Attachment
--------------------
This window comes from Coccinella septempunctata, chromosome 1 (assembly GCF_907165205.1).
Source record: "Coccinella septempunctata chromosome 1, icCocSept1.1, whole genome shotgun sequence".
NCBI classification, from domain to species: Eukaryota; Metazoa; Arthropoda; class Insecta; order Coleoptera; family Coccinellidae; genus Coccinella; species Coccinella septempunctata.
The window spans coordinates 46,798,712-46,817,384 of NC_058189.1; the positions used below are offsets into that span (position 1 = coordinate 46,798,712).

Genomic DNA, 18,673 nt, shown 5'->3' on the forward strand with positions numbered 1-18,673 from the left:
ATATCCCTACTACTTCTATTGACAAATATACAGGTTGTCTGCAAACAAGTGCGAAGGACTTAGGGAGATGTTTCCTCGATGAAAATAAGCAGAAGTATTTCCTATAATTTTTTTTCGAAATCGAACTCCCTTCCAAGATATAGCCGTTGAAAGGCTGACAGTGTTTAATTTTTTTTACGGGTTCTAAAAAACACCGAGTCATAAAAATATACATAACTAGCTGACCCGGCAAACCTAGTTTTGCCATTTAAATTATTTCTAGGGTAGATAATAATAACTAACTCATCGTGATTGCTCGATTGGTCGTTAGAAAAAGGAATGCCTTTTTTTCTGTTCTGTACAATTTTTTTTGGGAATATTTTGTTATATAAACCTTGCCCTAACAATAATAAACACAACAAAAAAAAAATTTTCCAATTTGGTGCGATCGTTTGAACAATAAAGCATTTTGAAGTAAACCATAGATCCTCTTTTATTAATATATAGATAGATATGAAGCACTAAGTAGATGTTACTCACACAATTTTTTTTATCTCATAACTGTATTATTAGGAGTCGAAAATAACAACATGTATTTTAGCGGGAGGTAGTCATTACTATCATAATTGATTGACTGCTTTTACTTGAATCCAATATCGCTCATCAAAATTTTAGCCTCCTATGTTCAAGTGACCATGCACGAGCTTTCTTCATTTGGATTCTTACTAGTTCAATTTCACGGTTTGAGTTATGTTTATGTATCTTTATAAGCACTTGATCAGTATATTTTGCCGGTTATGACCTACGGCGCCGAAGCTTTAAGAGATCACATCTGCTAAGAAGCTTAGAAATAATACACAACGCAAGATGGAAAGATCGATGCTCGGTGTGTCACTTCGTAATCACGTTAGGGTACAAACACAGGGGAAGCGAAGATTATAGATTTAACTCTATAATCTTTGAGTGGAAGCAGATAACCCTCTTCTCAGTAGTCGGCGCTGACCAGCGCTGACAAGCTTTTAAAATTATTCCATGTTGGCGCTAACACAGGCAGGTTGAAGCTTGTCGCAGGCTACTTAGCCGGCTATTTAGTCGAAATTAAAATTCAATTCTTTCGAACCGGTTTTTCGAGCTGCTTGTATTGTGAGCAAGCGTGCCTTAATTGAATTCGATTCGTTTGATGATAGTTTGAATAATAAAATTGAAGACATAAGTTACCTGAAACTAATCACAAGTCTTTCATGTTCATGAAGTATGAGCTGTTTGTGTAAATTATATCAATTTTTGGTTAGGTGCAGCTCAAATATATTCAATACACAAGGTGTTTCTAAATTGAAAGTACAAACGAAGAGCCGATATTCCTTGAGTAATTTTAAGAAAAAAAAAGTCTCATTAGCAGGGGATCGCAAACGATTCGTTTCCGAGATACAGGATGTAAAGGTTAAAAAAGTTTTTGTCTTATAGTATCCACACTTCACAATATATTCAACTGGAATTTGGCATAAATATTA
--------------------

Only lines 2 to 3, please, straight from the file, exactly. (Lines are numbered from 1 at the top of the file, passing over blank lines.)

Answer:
Source record: "Coccinella septempunctata chromosome 1, icCocSept1.1, whole genome shotgun sequence".
NCBI classification, from domain to species: Eukaryota; Metazoa; Arthropoda; class Insecta; order Coleoptera; family Coccinellidae; genus Coccinella; species Coccinella septempunctata.